Being able to enjoy the air we breathe, the warmth of the sunshine and the clarity of our water is something that as Australians we are lucky enough to enjoy like no one else in the world. This is an amazing country, rich in beauty and all of us carry the responsibility of keeping it that way. When we in the industry consider our environmental impact, not just in our own country but globally we have to consider our collision repair centres, industrial manufacturers, commercial painters and everyone whom own a spray painting booth.
A simple and easy way to protect the protect the environment is to properly dispose of your paint booth exhaust filters.
It is also just as important to regularly change your exhaust filters at the correct interval, use OEM approved paint booth filters and of course disposal of them in the correct manner according to your local state or national authority.
By doing this you are not only ensures your business is following the law, but it is also what is best for the environment.
One day we hope it will be possible to recycle exhaust filters, however currently this is not a viable option in Australia.
So with this said we would highly recommend the following steps be followed in accordance with your local state and municipality specific requirements.
Here are five steps for proper exhaust paint booth filter disposal:
STEP 1: Understand what paint type of paint is being captured by your spray booth exhaust and if these paints are hazardous in nature
We always recommend referring to your paint suppliers MSD’s sheet first and foremost. The MSDS from your paint supplier will identify what types compounds or chemicals are in your paint and if these are hazardous or not.
So before disposing of your paint booth exhaust filters as general waste, you need to verify your filters have not been exposed to any of the hazardous compounds can be found in various paints commonly used in industrial or commercial spray paints.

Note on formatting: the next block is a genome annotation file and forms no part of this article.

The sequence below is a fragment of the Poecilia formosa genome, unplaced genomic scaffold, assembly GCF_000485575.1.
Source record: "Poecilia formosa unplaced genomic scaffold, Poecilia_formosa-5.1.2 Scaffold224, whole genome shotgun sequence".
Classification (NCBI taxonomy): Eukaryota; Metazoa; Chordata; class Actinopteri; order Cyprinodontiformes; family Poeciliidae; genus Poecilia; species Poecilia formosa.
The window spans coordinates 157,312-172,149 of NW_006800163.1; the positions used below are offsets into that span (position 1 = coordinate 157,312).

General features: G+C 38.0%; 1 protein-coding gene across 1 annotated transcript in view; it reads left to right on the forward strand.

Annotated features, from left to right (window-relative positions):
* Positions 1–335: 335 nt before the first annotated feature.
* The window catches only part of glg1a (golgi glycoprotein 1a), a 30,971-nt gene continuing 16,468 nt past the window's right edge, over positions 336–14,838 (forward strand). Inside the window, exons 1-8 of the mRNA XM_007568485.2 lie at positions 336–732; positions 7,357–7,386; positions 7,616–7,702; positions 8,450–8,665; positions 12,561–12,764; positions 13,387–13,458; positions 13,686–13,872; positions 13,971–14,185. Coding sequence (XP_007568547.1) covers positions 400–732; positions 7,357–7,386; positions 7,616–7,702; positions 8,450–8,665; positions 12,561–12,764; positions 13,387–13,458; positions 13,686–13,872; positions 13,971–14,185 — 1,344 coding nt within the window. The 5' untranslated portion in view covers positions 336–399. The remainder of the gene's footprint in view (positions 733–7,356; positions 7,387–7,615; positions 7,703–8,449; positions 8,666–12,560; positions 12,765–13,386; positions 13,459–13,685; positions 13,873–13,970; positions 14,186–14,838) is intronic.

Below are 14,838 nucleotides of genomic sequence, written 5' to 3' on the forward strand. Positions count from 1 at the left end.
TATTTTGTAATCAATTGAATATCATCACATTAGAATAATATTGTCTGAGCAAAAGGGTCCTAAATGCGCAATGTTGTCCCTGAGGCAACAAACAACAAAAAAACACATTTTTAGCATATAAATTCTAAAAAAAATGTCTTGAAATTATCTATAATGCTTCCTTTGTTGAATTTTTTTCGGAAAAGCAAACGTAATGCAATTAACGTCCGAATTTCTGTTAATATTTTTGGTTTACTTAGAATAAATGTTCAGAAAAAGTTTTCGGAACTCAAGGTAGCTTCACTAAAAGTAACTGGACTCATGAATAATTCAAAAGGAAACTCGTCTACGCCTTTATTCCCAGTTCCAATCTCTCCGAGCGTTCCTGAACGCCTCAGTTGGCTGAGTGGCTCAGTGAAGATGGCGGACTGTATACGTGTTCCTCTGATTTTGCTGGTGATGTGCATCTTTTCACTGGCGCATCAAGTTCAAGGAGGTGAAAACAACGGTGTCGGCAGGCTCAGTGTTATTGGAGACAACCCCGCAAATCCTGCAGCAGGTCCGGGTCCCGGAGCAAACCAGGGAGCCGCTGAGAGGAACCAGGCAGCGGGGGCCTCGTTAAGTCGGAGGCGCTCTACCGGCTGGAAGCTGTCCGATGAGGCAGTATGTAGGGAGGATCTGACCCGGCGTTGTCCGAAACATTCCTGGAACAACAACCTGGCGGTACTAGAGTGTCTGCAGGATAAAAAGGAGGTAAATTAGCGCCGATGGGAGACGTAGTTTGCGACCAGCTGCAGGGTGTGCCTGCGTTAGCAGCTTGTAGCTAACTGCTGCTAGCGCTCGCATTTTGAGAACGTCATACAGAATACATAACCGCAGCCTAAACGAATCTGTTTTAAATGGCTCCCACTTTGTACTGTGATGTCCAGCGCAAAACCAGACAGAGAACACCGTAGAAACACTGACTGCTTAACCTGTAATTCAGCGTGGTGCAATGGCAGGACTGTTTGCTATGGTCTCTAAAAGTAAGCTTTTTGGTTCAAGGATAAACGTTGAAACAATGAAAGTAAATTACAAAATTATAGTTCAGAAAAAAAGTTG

You must assess and classify your waste in accordance with the Australian, the attached download link from the environmental standards will help you do this ENVIRONMENTAL STANDARDS (DOWNLOAD) ASSESSMENT AND CLASSIFICATION OF LIQUID AND NON-LIQUID WASTES
You may need to engage a specialist lab to test your water material if you are unsure of how to determine if the paint you sprayed contains specific compounds.
While the document from the Environmental Standards does nominate fully cured and dried residues of resins, glues, paints, coatings and inks as General solid waste (non-putrescible) this does not include paints that would be classified to contain hazardous compounds at all or in specific quantities based on the hazardous assessment of the paint product.
For example your filters would likely be considered hazardous if a certain amount of any of the following compounds are present in your filters:
- Please refer to full list in the attached link.
It is noteworthy to consider that this information specifically applies to your spray booths exhaust filters. When we consider your supply air or spray booth inlet filters, these filters are designed to remove dust and other small airborne particles from the atmosphere (outside) your building. They are designed to supply a contaminant-free environment for enclosed spray-painting booth.
Therefore if your intake filters have not come in contact with paint in any way then they would be considered to be not hazardous. As such we would suggest that by meeting this criterion your intake filters can be disposed of in your normal trash.